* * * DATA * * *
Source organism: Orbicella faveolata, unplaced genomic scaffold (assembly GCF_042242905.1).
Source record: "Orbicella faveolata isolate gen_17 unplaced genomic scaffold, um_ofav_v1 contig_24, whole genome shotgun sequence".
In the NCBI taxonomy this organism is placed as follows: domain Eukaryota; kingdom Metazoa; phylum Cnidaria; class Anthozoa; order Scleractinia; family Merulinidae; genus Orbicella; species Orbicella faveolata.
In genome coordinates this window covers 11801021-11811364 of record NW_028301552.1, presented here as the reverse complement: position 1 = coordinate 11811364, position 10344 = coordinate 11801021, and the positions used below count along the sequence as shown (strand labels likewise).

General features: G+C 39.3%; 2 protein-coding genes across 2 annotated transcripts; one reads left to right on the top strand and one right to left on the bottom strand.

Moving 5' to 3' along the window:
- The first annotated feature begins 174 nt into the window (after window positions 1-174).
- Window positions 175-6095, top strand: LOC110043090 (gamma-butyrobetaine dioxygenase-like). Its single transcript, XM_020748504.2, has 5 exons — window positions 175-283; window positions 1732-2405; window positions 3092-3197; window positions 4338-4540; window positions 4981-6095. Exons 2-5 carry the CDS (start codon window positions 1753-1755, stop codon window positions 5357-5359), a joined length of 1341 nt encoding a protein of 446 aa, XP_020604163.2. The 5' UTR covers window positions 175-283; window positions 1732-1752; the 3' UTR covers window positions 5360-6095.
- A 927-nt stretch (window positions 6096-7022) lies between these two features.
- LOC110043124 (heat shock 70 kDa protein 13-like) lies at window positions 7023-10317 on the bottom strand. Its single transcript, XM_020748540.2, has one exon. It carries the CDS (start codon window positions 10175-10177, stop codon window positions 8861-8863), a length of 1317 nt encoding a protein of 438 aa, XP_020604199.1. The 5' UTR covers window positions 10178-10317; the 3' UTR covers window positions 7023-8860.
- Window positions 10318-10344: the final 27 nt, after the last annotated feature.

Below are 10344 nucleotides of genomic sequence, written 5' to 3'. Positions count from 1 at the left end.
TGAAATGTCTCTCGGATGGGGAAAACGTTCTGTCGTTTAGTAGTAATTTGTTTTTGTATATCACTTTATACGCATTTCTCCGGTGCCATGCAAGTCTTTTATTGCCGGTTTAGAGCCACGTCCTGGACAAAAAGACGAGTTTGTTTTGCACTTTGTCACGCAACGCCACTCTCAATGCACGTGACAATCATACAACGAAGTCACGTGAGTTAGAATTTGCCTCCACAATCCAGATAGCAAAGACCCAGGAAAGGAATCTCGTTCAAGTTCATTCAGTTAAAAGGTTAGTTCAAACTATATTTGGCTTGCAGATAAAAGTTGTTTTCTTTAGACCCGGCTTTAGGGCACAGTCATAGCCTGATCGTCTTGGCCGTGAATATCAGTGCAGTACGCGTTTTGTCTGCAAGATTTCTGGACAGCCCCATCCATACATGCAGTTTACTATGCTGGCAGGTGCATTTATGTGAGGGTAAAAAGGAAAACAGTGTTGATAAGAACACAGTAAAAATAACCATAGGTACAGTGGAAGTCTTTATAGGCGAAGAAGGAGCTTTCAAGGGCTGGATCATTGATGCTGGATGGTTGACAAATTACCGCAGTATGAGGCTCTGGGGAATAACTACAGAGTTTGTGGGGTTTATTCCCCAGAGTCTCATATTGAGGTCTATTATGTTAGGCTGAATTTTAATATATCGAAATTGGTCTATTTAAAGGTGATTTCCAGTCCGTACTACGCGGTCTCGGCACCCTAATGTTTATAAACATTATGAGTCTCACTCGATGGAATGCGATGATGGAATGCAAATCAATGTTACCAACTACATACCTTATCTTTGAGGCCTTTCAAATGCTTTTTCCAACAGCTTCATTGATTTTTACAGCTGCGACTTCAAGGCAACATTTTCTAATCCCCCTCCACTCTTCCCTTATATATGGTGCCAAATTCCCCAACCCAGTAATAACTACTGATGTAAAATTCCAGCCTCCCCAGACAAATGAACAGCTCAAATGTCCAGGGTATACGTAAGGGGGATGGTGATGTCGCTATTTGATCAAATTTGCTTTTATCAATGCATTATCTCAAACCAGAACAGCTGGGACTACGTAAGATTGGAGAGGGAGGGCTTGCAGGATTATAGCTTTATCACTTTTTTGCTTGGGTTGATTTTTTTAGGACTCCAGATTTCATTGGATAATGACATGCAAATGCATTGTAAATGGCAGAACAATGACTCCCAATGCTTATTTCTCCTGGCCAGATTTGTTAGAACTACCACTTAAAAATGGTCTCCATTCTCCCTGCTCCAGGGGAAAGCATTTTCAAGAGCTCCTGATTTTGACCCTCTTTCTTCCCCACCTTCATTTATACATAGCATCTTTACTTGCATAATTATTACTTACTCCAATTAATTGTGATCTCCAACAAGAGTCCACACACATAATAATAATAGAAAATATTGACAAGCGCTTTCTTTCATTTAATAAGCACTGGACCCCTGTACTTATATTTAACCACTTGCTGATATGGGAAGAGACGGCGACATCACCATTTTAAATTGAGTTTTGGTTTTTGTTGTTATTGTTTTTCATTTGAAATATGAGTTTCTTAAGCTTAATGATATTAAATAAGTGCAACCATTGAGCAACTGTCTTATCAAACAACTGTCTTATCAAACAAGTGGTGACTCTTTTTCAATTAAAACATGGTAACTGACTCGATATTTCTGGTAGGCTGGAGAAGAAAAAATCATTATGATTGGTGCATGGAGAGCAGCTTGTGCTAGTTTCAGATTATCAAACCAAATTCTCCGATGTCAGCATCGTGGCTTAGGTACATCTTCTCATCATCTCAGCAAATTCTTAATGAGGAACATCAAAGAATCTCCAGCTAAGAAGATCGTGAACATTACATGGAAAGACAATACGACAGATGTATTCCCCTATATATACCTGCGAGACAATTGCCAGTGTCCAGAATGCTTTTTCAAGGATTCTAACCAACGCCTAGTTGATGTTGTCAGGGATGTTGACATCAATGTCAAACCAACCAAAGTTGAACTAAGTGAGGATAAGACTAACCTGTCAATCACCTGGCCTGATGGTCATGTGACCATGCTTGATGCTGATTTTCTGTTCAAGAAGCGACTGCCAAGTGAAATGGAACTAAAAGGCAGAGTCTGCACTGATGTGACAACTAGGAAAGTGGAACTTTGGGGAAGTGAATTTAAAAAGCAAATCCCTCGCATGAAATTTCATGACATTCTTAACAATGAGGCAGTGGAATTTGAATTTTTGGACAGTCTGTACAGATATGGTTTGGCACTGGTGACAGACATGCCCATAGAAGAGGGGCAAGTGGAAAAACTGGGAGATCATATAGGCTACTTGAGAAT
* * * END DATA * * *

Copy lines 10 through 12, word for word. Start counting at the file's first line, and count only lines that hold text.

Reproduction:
- LOC110043124 (heat shock 70 kDa protein 13-like) lies at window positions 7023-10317 on the bottom strand. Its single transcript, XM_020748540.2, has one exon. It carries the CDS (start codon window positions 10175-10177, stop codon window positions 8861-8863), a length of 1317 nt encoding a protein of 438 aa, XP_020604199.1. The 5' UTR covers window positions 10178-10317; the 3' UTR covers window positions 7023-8860.
- Window positions 10318-10344: the final 27 nt, after the last annotated feature.

Below are 10344 nucleotides of genomic sequence, written 5' to 3'. Positions count from 1 at the left end.